• Decided that manually creating the stairs was too much work, and designed and printed a set of stairs for the interior wall (it made getting the curve in the wall much easier since I already had the white circle in FreeCAD)
  • Found the stairs were too steep, so I modified the design and printed a new set
  • Found I didn’t like the stair going all the way to the floor (I’d been arguing with myself on how to handle it) so I used my Dremel tool and cut off the bottom of the stairs
  • Continued cutting, fitting, and gluing blocks (the inside was hard to do because of limited space and a reverse angle)
  • Designed and printed a jig to cut the EVA foam stair supports (first design was bad and I cut myself)
  • Designed a new jig to avoid combing flesh with sharpened steel (much better results)
  • Designed the fireplace  out of EVA foam and glued it together
  • Cut out the back wall to make room for the fireplace
  • Designed and printed anther jig to cut the floor tiles
  • Cut and then used the Dremel tool to sand the tops and edges of all the floor tiles to give them character
  • Glued and fitted the floor tiles
  • Used very watered down Plaster of Paris as grout
  • Covered everything with a few coats of black primer using my air brush (I love my Iwata brushes) (and that is another Amazon affiliate link, it does help)
  • Put on a coat of grey paint with normal paint brush on the walls
  • Painted several bricks with various colors (blues, tans, yellow/browns and this is where things start to look weird)
  • Dry brushed on some tans
  • Dry brushed on the grey again
  • Dry brushed on limited white highlights (downward strokes only)
  • For the floors, put down a couple of coats of cream paint
  • Painted some tiles with various colors (purple, yellow/browns, tan)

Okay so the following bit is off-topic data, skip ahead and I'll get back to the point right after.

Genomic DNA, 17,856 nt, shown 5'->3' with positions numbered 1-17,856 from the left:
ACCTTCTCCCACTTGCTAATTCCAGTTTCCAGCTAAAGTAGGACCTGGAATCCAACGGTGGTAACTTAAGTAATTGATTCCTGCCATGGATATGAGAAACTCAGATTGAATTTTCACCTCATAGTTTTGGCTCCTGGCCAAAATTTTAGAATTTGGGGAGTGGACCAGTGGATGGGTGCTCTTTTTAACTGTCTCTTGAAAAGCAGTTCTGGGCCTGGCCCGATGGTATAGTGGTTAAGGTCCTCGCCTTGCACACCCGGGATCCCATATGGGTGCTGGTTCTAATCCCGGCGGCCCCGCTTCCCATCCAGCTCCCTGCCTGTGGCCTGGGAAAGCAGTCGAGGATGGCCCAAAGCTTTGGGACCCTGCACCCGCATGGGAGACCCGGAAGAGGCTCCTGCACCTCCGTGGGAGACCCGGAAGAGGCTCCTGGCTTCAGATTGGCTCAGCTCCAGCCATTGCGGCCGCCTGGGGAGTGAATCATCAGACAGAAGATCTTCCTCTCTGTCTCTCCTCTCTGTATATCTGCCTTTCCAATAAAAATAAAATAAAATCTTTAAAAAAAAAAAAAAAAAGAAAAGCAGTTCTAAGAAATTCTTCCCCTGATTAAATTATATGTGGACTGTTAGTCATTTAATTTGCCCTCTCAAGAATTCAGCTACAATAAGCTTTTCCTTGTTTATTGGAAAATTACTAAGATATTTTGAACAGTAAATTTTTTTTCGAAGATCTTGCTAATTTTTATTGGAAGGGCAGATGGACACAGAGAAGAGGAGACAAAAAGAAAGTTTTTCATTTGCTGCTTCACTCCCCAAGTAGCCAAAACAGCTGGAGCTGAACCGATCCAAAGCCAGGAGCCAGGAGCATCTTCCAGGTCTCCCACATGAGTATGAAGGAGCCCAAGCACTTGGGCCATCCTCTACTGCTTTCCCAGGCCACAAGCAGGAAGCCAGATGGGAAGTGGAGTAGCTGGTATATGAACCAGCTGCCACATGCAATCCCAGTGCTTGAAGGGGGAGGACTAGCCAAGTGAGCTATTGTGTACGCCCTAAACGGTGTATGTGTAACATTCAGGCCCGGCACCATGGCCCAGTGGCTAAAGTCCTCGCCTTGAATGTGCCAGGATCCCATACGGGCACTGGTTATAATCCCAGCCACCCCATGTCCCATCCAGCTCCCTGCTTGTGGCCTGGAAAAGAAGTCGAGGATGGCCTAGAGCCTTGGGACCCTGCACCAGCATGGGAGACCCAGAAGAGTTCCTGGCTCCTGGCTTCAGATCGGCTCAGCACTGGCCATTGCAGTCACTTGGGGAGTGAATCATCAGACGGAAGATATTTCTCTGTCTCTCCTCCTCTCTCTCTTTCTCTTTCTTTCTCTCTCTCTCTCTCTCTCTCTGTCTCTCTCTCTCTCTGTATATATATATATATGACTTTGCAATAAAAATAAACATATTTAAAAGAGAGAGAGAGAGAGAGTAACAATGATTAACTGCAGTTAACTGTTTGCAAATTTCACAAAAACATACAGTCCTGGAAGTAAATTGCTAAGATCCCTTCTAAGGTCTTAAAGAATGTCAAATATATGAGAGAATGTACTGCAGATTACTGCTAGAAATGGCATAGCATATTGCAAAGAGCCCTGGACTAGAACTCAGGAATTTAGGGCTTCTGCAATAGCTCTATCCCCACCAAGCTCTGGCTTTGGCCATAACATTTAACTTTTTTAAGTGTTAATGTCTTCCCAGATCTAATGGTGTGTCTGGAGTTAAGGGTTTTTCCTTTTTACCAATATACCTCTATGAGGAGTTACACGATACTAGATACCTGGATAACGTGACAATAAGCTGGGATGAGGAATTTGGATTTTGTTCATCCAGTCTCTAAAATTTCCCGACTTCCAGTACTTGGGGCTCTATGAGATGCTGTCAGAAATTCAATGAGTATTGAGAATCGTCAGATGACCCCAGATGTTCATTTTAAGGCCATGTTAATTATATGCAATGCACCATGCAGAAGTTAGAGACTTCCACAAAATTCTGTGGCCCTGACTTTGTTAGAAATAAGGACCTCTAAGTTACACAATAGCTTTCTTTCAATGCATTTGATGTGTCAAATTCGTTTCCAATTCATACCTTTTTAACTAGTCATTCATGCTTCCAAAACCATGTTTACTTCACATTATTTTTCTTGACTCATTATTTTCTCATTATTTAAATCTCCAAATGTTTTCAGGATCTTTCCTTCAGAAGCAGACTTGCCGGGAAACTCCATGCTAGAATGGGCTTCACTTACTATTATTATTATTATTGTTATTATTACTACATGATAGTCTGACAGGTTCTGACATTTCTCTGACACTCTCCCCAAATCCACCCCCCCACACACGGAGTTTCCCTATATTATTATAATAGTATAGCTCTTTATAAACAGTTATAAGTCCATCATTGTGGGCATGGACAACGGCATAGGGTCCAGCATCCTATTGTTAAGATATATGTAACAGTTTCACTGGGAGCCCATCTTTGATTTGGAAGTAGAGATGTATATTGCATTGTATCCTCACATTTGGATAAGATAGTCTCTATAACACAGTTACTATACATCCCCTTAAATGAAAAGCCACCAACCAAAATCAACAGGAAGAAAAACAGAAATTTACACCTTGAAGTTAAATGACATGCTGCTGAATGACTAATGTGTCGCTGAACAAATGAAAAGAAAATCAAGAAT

• Added some purple striping
  • Dry brushed on the cream
  • Dry brushed on a limited white highlight
  • Dry brushed on some soot and smoke stains to the fireplace
  • Coated the model with gloss varnish so the oil wash will flow better (back to the air brush)
  • Mixed up black and brown oil washes (little paint, lots of thinner) coated everything with black and some select places with brown (e.g. the floor)
  • Let the oil wash dry, then removed with small makeup sponges soaked in thinner (went through a number of them)
  • Let everything dry and then added a coat of matte varnish 
  • Let it dry and then got out the Scenic Cement, ballast, and various ground covers; loaded down the surface with the glue, added a mix of ballast for ground cover (light and dark brown) then added grass and foliage (affiliate link)
  • Dosed everything with more cement and let it dry
  • Started working on the second floor using the support ring and cut dowels to act as floor joists, which I had to drill holes in the ends so I can insert nails to hold the dowels in place as the glue wasn’t sticking to the plastic
  • For the fire, take dust from sanding, put it on a plastic square for easier removal, add black and brown ink, Scenic Cement, and then mix
  • Glue small strips of wood scrap and cotton to the top 
  • Paint yellow, orange, red, and grey with airbrush
  • Remove fire from plastic and glue in place

So, with the long list of steps done, below are some pictures of the process.